Banks, Insurers Pull Stocks Lower; Oil Snaps 12-Day Skid

Banks, Insurers Pull Stocks Lower; Oil Snaps 12-Day Skid

A turbulent day of trading on Wall Street ended Wednesday with a fifth consecutive loss for the benchmark S&P 500 index.

A turbulent day of trading on Wall Street ended Wednesday with a fifth consecutive loss for the benchmark S&P 500 index.

An early rally drove major indexes sharply higher but was gone by midday, leaving the market headed lower for the rest of the day. The Dow Jones Industrial Average swung from a high of 214 points to a low of 350 before the sell-off eased somewhat by late-afternoon.

Technology companies, banks and insurers fared the worst, their losses outweighing gains in other sectors.

Bond prices rose as traders shifted money into low-risk assets. That pulled yields down, which hurts banks by driving interest rates on loans lower. Energy stocks rebounded as crude oil prices snapped a 12-day losing streak. Precious metals also rose.

“We’re still … contending with the implications of the sell-off from October,” said David Lefkowitz, senior equity strategist at UBS Global Wealth Management. “The market is still somewhat unsettled and somewhat volatile as investors digest that move and reposition for what they think will happen next.”

The S&P 500 index fell 20.60 points, or 0.8 percent, to 2,701.58. The Dow Jones Industrial Average lost 205.99 points, or 0.8 percent, to 25,080.50. The Nasdaq composite dropped 64.48 points, or 0.9 percent, to 7,136.39. The Russell 2000 index of smaller companies gave up 12.30 points, or 0.8 percent, to 1,502.51.

The latest losses placed the indexes on track to finish the month with a loss.

For the second straight day, stocks looked as if they were headed for a rebound early Wednesday. But the wave of buying didn’t hold.

Bond prices, which had been declining, also began climbing as traders favored safe-haven assets. That sent the yield on the 10-year Treasury note down to 3.12 percent from 3.14 percent late Tuesday.

The drop in bond yields, which affect interest rates on mortgages and other consumer loans, helped pull bank shares lower. Citizens Financial Group dropped 3.9 percent to $36.21.

Several big insurers also fell sharply. Progressive slumped 9.5 percent to $64.80.

The price of U.S. crude oil closed higher, ending a 12-day skid. The rebound came a day after U.S. crude oil had its steepest drop in more than three years. All told, benchmark U.S. crude oil gained 1 percent to settle at $56.25 a barrel in New York. Brent crude, used to price international oils, rose 1 percent to close at $66.12 a barrel in London.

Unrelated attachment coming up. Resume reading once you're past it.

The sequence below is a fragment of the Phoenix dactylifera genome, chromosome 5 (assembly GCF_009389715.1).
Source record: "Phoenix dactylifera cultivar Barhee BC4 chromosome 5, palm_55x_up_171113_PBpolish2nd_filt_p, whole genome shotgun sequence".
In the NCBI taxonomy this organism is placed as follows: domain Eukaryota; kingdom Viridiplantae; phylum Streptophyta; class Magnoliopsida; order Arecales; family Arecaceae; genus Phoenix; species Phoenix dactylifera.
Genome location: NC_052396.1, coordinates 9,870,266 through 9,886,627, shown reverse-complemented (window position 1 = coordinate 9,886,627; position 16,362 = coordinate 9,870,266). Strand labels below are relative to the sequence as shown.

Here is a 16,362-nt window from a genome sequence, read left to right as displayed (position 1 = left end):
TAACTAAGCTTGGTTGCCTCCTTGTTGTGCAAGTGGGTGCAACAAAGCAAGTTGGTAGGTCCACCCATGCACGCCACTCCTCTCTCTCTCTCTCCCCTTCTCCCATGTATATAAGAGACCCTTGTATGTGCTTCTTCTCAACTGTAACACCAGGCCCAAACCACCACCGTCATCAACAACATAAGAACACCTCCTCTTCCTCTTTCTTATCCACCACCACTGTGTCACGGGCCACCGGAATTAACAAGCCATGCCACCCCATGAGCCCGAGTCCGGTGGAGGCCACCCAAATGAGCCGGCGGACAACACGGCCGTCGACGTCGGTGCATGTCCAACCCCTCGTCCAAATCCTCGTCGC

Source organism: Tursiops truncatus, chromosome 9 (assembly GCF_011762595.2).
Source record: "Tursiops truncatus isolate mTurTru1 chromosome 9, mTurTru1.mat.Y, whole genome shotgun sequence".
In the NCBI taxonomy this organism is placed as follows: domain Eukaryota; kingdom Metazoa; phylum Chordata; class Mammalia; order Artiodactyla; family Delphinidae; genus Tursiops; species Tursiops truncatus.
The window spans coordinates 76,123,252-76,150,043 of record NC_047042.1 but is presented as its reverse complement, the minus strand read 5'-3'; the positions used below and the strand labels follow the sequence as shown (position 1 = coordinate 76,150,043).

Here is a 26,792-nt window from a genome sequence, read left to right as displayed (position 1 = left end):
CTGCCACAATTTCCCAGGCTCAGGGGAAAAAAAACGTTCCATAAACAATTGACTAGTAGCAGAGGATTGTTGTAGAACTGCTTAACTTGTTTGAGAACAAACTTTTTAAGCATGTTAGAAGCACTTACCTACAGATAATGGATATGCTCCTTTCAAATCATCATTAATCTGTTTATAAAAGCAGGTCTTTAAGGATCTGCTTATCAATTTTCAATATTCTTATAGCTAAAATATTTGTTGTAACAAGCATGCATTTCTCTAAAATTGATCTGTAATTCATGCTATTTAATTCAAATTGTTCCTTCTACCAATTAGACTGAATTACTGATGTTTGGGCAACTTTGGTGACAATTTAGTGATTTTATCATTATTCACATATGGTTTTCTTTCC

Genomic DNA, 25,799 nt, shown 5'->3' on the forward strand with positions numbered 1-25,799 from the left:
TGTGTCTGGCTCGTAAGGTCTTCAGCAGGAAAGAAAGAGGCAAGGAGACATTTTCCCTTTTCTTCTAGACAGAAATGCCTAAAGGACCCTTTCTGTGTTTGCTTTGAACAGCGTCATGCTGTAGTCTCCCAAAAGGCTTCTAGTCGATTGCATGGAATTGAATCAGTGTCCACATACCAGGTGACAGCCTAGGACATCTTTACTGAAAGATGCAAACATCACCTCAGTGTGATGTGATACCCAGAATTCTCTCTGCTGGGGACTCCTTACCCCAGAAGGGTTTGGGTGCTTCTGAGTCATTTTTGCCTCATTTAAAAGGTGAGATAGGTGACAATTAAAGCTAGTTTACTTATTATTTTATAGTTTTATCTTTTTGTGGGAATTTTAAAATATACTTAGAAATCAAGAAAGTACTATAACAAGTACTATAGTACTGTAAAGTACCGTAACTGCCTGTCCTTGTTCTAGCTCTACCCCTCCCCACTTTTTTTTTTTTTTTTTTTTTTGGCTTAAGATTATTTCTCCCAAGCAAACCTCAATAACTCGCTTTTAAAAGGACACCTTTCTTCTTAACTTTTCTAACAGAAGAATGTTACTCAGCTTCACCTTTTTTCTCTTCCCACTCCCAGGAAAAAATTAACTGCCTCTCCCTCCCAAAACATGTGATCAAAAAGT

Worries over rising oil production around the world and weakening demand from developing countries have been weighing on oil prices.

“When it first started going down in October there was some concern that demand was not going to hold up and it fed into those broader concerns that there was some softness in the broader economy,” Lefkowitz said. “More recently, it’s been more of a concern about too much supply.”

Forecasts calling for a cold snap across much of the Northeast and South helped push the price of natural gas sharply higher. It soared 17.9 percent to $4.84 per 1,000 cubic feet.

The rebound in oil and gas prices helped boost energy stocks. Cimarex Energy climbed 2.6 percent to $86.57.

Technology sector companies took some of the heaviest losses. Apple dropped 2.8 percent to $186.80.

On the other end of the spectrum, media and communications companies led the gainers in the S&P 500. Comcast rose 1.5 percent to $38.29.

Shares in Pacific Gas & Electric had their steepest drop since 2002, sinking 21.8 percent to $25.59. The losses extending the electric utility’s steep slide this week. The company told regulators last week that it experienced a problem on a transmission line in an area of Northern California where a deadly wildfire erupted last week. People who lost homes in the blaze sued PG&E Tuesday, accusing the utility of negligence and blaming it for the fire. PG&E’s slide led a broad sell-off in utilities stocks.

Investors also had their eye on the latest batch of company earnings Wednesday.

Macy’s tumbled 7.2 percent to $33.22 as traders grew concerned that the department store chain may have difficulty keeping up its streak of sales gains, even after the company upped its annual earnings expectations.

Blue Apron shares declined 4.1 percent to $1.17 after the meal kit shipping company issued a disappointing fourth-quarter outlook and said it is taking “strategic actions” that included slashing 4 percent of its workforce.

Canada Goose Holdings jumped 10 percent to $64.45 after the high-end coat maker reported earnings and revenue that beat analysts’ forecasts.

The price of gold gained 0.7 percent to $1,210.10 an ounce. Silver also rose 0.7 percent to $14.08 an ounce. Copper added 0.9 percent to $2.71 a pound.

The dollar weakened to 113.51 yen from 113.86 yen on Wednesday. The euro strengthened to $1.1338 from $1.1268.

In other energy trading, heating oil rose 1.6 percent to $2.10 a gallon and wholesale gasoline gained 1.2 percent to $1.56 a gallon.

Major stock indexes in Europe fell, giving up early gains. Germany’s DAX dropped 0.5 percent, while France’s CAC lost 0.7 percent. The FTSE 100 index of leading British shares fell 0.3 percent.

In Asia, Japan’s benchmark Nikkei 225 inched up 0.2 percent, while Australia’s S&P/ASX 200 lost 1.7 percent. South Korea’s Kospi edged down 0.2 percent. Hong Kong’s Hang Seng fell 0.5 percent.

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